"Twenty years from now you will be more disappointed by the things you didn't do than by the ones you did. So throw off the bowlines.

Sail away from the safe harbor. Catch the trade winds in your sails. Explore. Dream. Discover." -Mark Twain

>> Friday, March 30, 2012


Can you imagine being born without an identity? In a world where people are barcodes on a global grind, not having an identity takes on a whole new meaning. Stateless children are Haitian children born on Dominican soil. The Dominican Republic will not recognize them and their parents’ (or grandparents’, or great grandparents’) homeland, Haiti, will not accept them. The fact that this situation exists is beyond ridiculous, it is unacceptable, but as it is not immediately relevant or important to people with the ability to change it, it continues.
Emi is a stateless orphan. She is six years old and a beautiful girl with an amazing, unsupressible smile. She is shy but if you let her in she’ll talk your ears off even though she knows you don’t understand her. When I first met Emi I was attempting to dig out a big glass bottle but I didn’t have one of the few shovels available and was getting pretty annoyed moving the dirt around. One moment it was two dirty white hands shoveling away, the next it was two dirty white ones and two small black ones.
Emi had not been one of the many touch-starved orphans to launch themselves at me upon our arrival but had waited until she had my undivided attention. From that bottle shard on Emi did not leave my side. She walked miles around her village with me, not complaining when her friends got piggy-back rides and refusing to let anyone carry her small bag because I had told her it was “bonito”. Besides being one of the most deserving, kind-hearted kids I’ve met Emi is an amazing artist. When I brought out my colored pencils she forwent the typical flower-sun-scribble and drew me her home. She drew a landscape of spirals, mountains and waves. She drew a gorgeous world, a dreamland which was unmistakably magical. Looking at her art (it was art in the purest definition of the word) I couldn’t help but compare her to myself at six. I was a spoiled child who resented the art classes my parents gave me, who refused music lessons and ditched FLY (French group). This girl had a world of potential, but unlike me, she was not going to have any opportunity to cultivate it.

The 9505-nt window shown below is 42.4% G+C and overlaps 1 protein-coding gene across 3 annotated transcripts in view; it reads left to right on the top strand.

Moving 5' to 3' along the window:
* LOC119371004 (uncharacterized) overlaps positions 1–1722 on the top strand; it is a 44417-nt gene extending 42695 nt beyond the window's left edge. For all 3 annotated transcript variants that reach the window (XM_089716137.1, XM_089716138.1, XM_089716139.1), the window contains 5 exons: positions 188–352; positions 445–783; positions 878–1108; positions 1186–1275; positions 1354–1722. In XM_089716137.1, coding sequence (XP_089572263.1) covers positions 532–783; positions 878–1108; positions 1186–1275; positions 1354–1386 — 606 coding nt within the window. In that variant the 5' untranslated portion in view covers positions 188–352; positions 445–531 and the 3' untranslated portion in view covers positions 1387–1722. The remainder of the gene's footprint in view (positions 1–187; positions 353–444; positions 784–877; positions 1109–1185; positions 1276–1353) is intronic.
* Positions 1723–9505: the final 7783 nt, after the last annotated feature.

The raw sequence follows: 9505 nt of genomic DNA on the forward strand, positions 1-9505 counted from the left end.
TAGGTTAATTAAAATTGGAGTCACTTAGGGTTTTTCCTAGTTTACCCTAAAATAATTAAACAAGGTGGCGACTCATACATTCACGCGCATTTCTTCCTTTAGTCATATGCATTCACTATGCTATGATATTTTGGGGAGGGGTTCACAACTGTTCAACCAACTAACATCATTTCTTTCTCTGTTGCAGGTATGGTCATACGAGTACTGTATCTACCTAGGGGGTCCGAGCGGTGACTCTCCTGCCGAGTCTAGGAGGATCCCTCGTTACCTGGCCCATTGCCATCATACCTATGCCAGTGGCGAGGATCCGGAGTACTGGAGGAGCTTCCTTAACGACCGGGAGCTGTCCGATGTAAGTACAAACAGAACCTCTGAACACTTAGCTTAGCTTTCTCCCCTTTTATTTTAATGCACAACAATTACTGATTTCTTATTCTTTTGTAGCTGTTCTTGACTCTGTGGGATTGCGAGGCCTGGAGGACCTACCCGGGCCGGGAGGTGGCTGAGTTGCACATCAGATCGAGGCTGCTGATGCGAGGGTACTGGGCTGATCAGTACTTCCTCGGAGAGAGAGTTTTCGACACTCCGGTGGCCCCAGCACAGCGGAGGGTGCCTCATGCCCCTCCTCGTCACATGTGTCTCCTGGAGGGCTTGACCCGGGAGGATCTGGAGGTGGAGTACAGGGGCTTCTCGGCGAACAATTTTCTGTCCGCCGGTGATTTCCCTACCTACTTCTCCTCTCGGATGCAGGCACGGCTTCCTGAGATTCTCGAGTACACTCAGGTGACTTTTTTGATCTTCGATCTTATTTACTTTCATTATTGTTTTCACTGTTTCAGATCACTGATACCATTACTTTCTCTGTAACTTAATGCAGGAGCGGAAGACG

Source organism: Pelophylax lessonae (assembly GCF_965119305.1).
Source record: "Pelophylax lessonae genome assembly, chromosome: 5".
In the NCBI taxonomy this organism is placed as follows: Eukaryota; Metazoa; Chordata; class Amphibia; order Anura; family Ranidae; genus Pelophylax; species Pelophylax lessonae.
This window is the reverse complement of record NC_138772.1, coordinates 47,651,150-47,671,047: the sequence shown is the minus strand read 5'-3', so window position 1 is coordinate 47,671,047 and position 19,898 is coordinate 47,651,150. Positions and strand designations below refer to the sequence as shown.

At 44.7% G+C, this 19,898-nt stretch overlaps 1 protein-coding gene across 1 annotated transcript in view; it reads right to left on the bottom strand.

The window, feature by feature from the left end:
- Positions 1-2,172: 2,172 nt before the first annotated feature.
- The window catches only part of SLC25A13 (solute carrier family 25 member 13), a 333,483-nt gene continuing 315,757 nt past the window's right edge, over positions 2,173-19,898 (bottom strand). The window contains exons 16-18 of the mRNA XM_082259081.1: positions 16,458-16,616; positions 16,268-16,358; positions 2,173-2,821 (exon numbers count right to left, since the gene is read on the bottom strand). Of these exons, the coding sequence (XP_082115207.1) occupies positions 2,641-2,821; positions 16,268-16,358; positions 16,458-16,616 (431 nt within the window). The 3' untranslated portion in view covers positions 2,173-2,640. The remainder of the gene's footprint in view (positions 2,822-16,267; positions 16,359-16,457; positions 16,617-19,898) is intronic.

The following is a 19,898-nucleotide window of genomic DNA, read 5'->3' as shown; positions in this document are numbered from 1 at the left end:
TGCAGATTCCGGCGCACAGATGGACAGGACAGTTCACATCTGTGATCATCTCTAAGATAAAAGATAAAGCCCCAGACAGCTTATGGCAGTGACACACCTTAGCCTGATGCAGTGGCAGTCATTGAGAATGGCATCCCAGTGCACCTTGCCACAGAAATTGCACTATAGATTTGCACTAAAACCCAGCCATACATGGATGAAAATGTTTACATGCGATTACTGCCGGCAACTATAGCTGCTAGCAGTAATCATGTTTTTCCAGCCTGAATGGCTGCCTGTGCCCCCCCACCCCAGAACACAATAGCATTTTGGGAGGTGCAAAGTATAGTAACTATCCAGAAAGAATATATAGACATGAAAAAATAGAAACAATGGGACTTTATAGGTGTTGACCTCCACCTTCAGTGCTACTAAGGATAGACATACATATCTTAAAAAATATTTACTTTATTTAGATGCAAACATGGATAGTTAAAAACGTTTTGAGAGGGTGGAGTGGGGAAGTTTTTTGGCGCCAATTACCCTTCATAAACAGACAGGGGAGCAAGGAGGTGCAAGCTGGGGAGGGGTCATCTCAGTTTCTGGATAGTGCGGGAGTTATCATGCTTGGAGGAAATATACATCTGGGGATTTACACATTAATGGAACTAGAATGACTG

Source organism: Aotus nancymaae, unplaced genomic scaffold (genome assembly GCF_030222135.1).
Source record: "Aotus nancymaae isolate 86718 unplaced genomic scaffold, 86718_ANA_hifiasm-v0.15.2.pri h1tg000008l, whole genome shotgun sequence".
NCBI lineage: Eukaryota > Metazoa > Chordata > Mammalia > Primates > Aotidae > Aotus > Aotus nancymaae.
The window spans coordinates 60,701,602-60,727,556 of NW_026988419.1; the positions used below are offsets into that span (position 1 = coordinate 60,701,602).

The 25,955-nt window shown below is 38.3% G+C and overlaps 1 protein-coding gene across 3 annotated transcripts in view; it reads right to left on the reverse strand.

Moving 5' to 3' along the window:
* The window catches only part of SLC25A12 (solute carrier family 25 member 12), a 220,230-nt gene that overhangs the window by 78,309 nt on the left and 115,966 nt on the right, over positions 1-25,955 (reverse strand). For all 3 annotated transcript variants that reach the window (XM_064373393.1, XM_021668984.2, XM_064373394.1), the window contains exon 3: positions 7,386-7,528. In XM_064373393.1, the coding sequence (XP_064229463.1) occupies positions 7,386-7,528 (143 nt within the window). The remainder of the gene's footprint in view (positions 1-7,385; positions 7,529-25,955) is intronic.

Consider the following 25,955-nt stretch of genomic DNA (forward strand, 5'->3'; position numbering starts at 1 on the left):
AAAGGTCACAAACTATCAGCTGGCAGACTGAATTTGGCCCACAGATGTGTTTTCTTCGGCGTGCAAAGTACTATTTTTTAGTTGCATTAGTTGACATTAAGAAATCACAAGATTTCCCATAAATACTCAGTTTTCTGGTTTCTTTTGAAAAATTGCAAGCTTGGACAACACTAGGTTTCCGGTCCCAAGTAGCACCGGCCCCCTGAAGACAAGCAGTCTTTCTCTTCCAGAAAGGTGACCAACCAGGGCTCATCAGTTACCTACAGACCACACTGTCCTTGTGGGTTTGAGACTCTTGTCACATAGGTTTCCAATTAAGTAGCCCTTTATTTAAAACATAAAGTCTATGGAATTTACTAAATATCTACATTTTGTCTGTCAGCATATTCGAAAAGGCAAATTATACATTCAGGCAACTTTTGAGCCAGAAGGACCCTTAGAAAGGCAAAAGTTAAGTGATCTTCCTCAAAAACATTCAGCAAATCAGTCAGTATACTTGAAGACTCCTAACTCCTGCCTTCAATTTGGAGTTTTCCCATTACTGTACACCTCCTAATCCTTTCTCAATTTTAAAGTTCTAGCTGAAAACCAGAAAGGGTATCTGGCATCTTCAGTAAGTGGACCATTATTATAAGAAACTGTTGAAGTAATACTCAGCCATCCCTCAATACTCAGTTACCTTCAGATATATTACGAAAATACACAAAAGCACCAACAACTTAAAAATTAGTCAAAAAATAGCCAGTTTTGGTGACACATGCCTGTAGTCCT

I will never choose to live in guilt, but Emi is never going to leave me. Today, I have a world of opportunity. I could be anything I want, Emi can’t and in her current situation she will never be able to. People tell me that I can change the world. I am not sure how realistic that is, but whatever I end up doing it will change Emi’s life. I won’t forget her.


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